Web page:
The first must-see movie of 2018.
Q. We bought the Jerry Springer uncensored tapes, only to find that the four-letter words on them were still bleeped. What's going on here? (Charlie Smith, Chicago).
A. First Springer gets bounced from his Chicago station, then it's charged that the fights on his show are staged, and now this. Darren Howell, VP of Marketing for Real Entertainment, the tapes' distributor, says: "We have a complete line of videos--some that are uncensored like 'Too Hot for TV!' and some that are compilation tapes of great moments on one theme like 'Secrets and Surprises.' The uncensored tapes contain language and nudity not shown on the television show. The compilation tapes contain actual footage from the show. This reader probably watched one of our themed tapes and thought it was one of the uncensored tapes."
Q. Somebody who works in the film industry has given me advice about how to "move up the ladder of success." He said in no uncertain terms that "anyone who doesn't want to remain a Production Assistant for the rest of their career needs to have sex with the right people." He then elaborated on who I should have sex with (example: don't have sex with a director, but the casting director is okay). He explained how he had to do this to move from a location scout to a location manager. He said that EVERYONE in the industry does this and there is no way around it. I will not prostitute myself. What should I believe? (Debbie Vanden Dungen, Abbotsford, British Columbia)
A. I forwarded your message to Nancy De Los Santos, who began in Chicago as a production assistant on the Siskel & Ebert program, moved up to producer, and then moved to Hollywood, started as a production assistant and climbed the ladder again; her most recent credit was as Associate Producer of "Selena." She writes:
"Is it necessary to sleep with someone in order to be a success in Hollywood? Absolutely not. If only it were that easy! I don't know anyone who is successful who had to sleep with someone in order to succeed. To be successful in Hollywood, you need three things: talent, tenacity and confidence in yourself. Being intimate with someone higher on the food chain might get you an 'in,' but it won't keep you there. You also have to consider what you think is 'successful.' I feel it's when you are respected and sought after for your work. I also have to question your contact's theory regarding sleeping with the 'casting director' but not the director. The director is the most powerful person (next to a high-priced star) on a film. If someone wanted to exchange sex for a chance at job advancement, the director would be a good choice, but only if he or she is currently in production. Your contact's route of advancing from location scout to location manger because he slept with someone only makes me think he must not have been a very good location scout. Delivering what you're hired to do is how to succeed in Hollywood. Don't let anyone tell you different."
Q. Watching the film "Oh, God!" on the Family Channel, I noticed that it had been subtly edited, perhaps for philosophical reasons. John Denver plays a man who talks with God (played by George Burns). I sensed something was missing on the broadcast version, so I rented the video. I discovered that the Family Channel had edited out a moment when Denver asks Burns, "Was Jesus the son of God?" Burns responds: "Jesus was my son, Buddha was my son. The man who said, 'There's no room at the inn'--he was my son, too. Let's move on." Was this dialog edited out because the Family Channel broadcasts many Christian fundamentalist programs, and didn't want to show a scene suggesting there is more than one path to salvation? (Michael West, Gloucester, MA)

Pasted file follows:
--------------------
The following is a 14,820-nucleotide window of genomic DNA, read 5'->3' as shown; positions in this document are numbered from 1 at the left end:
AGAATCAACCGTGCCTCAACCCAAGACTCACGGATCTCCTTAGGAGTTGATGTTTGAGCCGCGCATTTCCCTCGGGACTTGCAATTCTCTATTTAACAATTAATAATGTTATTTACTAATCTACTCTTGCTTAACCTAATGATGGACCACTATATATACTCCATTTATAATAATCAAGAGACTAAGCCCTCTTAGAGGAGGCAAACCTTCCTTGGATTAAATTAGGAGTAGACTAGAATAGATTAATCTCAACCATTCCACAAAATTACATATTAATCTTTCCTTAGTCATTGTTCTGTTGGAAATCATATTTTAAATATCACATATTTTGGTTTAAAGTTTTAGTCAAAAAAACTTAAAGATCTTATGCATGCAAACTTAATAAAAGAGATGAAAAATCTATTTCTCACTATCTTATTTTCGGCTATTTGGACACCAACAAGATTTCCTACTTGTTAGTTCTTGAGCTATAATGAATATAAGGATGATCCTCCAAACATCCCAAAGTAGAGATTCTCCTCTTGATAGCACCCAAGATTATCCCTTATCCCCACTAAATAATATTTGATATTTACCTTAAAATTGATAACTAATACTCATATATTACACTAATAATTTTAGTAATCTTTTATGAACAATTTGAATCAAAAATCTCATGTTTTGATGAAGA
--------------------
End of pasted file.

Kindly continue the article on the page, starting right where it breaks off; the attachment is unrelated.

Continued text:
A. Ann Abraham, publicity manager for the Family Channel, replies: "The Family Channel does not follow a written policy for editing decisions. Programs are cut for time and/or content based on the assigned editor's discretion. In the case of 'Oh, God!,' the editor had to cut four minutes out of the movie. The segment in question, along with another short segment, fit the time constraints and was not considered integral to the story."
Q. Rented "Jurassic Park: The Lost World,", and during the "Support Vehicle Falling Over The Cliff" sequence I thought I was watching something I'd seen before, but couldn't put my finger on it. Then I saw Chaplin's "The Gold Rush" and there it was--this time in black and white, silent, and with computer-free special effects, but essentially the same event: Chaplin is in a cabin that's see-sawing on the edge of a mountain, he grabs onto a rope that's tied off outside the cabin, the cabin falls out from under him, he holds onto the rope, and survives. I don't recall any of the reviews of "The Lost World" mentioning the sequence as an homage to Chaplin, but perhaps I missed one or two. By the way, who was it who said, "You call it stealing; the French call it homage?" (Robert Atkinson, Portland, Ore.)
A. The parallel is perfectly obvious, now that you mention it. And in a follow-up you mentioned another homage: The opening sequence of "Jackie Brown" is a lengthy shot of Pam Grier on a people-mover at an airport. Dustin Hoffman is shown in a similar shot in the opening of "The Graduate."
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